China Building New Grand Canals

Red lines show the new canals that are being built

The Grand Canal of China, also known as the Beijing-Hangzhou Grand Canal is the longest ancient canal or artificial river in the world. Starting at Beijing it passes through Tianjin and the provinces of Hebei, Shandong, Jiangsu and Zhejiang to the city of Hangzhou. The oldest parts of the canal date back to the 5th century BC, although the various sections were finally combined into one during the Sui Dynasty (581–618 AD).

BBC News reports China has begun relocating people for the next stage of major work on a modern $62 billion water diversion project which will provide more water to Beijing, Tainjin and Weihai and other northern provinces. 330,000 people are being relocated to make way for one section of the canals.

The Grand Canal is currently being upgraded to serve as the Eastern Route of the South-North Water Transfer Project.

From Ritchiewiki, China has about seven percent of the world’s water resources and roughly 20 percent of its population. About four-fifths of the country’s water supply is in the south. The water transfer project has been divided into three separate sections: Eastern, Central, and Western routes. It will divert 58 billion cubic yards (44 billion cubic meters) of water annually, thereby providing the drier north with a more reliable water source. The project was discussed with severe scrutiny for 50 years before being approved by China’s State Council on August 23, 2002. The construction is expected to take almost as long, with an estimated completion date of 2050. Water is expected to flow from the Yangtze and its tributaries to Beijing in 2014 along the central route.

The South-North Water Transfer Project is described at wikipedia.

The Eastern route will supply water to Shandong Province and the north part of Jiangsu. Construction of the Eastern route began in December 2002

The Central route will supply water to Hebei, Henan, Beijing and Tianjin. The completed line will be approximately 785.5 miles (1,264 km) long, initially providing 12.5 billion cubic yards (9.5 billion m^3) of water annually. By 2030, it is expected to increase its water transfer to 16 to 17 billion cubic yards (12 to 13 billion m^3) annually.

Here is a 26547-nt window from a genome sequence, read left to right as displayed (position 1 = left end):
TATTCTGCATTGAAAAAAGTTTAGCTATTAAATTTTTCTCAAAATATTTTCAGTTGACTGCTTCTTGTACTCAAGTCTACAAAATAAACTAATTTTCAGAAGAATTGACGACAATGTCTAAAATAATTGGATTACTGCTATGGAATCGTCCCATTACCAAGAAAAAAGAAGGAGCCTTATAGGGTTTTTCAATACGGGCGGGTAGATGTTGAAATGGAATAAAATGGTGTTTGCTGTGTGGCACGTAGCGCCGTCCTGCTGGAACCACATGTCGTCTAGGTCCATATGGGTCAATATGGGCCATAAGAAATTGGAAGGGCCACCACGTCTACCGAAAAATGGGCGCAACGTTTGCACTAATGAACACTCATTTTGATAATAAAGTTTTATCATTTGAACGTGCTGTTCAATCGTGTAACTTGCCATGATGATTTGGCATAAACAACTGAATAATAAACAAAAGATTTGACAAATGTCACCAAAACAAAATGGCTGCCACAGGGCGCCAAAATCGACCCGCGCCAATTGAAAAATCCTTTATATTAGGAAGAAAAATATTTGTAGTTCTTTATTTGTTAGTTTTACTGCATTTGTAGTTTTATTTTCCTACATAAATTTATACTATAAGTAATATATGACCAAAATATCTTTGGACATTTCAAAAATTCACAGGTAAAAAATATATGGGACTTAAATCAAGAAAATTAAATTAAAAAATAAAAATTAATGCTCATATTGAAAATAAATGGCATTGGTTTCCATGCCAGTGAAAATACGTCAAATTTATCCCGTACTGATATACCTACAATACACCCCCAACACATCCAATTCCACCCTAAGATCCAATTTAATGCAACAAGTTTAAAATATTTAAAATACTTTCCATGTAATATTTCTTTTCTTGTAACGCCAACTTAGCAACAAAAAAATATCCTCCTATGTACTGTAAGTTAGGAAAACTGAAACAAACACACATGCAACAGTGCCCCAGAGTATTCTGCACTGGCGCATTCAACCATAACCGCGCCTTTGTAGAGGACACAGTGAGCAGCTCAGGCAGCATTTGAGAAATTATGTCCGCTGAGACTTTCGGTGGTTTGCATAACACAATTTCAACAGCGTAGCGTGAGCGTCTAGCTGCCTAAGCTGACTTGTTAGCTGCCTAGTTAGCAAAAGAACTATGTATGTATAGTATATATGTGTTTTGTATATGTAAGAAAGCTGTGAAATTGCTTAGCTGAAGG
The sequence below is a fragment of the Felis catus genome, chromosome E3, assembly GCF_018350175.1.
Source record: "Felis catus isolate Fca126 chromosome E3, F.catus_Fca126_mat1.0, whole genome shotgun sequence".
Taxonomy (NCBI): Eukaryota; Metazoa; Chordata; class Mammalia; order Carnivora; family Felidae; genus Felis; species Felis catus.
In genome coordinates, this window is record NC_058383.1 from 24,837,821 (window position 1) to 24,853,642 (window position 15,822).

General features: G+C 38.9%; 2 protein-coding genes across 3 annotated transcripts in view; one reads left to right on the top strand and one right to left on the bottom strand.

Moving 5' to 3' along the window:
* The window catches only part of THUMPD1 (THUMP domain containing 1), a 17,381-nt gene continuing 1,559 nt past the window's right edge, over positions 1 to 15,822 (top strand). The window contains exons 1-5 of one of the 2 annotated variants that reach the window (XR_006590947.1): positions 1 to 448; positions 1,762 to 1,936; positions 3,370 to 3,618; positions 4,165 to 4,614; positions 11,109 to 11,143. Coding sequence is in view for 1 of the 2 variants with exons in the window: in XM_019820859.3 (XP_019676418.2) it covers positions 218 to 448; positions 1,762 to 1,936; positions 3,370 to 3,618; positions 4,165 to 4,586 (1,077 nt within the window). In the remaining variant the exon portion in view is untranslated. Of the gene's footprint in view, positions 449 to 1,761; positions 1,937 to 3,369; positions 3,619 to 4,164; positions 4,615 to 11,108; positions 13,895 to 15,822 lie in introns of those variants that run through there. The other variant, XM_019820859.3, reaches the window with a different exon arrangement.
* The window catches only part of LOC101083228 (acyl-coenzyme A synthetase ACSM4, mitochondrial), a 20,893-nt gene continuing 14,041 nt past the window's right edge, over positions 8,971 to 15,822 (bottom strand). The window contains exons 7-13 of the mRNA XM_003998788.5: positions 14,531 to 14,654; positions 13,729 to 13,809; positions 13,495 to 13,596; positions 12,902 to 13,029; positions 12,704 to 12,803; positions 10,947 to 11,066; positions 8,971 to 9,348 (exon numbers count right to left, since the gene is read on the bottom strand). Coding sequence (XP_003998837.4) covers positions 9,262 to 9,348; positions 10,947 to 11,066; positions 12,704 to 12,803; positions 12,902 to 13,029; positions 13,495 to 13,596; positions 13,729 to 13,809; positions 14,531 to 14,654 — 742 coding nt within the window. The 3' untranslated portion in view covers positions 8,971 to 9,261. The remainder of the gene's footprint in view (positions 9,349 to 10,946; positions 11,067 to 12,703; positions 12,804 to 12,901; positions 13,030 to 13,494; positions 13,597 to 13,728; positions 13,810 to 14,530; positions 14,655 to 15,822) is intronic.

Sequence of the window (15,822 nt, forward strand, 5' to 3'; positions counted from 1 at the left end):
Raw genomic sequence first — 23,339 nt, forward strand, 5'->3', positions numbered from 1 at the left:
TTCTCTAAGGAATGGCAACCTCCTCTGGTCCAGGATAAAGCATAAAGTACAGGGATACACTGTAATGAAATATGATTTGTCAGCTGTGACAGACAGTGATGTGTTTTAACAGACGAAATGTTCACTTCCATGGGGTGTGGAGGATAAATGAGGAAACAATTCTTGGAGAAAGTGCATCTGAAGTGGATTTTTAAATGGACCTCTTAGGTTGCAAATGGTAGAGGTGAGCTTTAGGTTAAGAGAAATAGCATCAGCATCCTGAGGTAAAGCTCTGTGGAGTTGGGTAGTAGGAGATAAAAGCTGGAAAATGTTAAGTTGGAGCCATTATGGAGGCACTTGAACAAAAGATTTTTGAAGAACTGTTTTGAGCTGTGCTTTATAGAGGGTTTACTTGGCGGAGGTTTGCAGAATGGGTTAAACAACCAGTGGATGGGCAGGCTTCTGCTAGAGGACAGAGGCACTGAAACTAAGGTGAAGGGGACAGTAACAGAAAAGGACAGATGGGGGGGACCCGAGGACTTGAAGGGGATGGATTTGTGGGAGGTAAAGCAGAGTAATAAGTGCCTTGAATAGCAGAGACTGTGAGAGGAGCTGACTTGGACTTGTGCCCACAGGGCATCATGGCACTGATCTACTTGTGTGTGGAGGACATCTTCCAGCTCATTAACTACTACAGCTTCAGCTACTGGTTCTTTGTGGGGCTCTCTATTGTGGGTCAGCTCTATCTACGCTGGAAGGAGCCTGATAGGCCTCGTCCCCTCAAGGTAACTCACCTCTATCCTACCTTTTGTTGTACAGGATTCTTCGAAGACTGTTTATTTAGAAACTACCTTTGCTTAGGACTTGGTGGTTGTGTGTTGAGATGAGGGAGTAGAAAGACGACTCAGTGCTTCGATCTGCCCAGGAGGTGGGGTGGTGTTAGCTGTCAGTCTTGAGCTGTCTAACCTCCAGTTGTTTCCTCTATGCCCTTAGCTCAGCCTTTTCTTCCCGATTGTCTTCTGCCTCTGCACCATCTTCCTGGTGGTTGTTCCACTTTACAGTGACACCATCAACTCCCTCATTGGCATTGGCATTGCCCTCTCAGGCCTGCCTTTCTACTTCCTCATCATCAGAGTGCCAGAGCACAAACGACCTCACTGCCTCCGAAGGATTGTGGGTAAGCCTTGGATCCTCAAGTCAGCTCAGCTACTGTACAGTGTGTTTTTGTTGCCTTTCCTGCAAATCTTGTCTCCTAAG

The Western route is the most challenging and also controversial of all the diversion lines. This route is designed to bring five billion cubic yards (3.8 billion m^3) of water from three tributaries of the Yangtze River (Tontian, Yalong and Dadu), nearly 300 miles (483 km) across the Bayankala Mountains to northwest China. The diversion of this water could affect a number of other nations, including Burma, Thailand, Laos, Cambodia and Vietnam, who rely on this water downstream.


The 2008 global desalination industry had 13,869 plants providing 52 million cubic meters of water per day (19 billion cubic meters per year)

1.8 to 2 billion cubic meters per year of desalination capacity is being installed each year.

Desalination currently costs about 40 to 55 cents per cubic meter.

The equivalent desalination value of 10 billion cubic meters/year of Chinese water diversion (by 2015) would be $4 billion/year at the 40 cents per cubic meter. The full 44 billion cubic meters/year would be $18 billion/year at 40 cents per cubic meter or $9 billion/year if future desalination prices were halved.

Siemens beat 35 other groups with a unique spin on desalination.

Using electricity instead of high-pressure or heat to remove salt from seawater, the team produced a metric cube of pure drinking water – with 1.5 kWh.

Advanced desalination methods around the world currently use twice that amount of energy.

Recycled water, also known here as Newater, requires 0.7kWh to produce.

By passing seawater through electric fields, salt is drawn out – the complete opposite of conventional methods which push water through a membrane, explained Siemens vice-president of R&D Ruediger Knauf.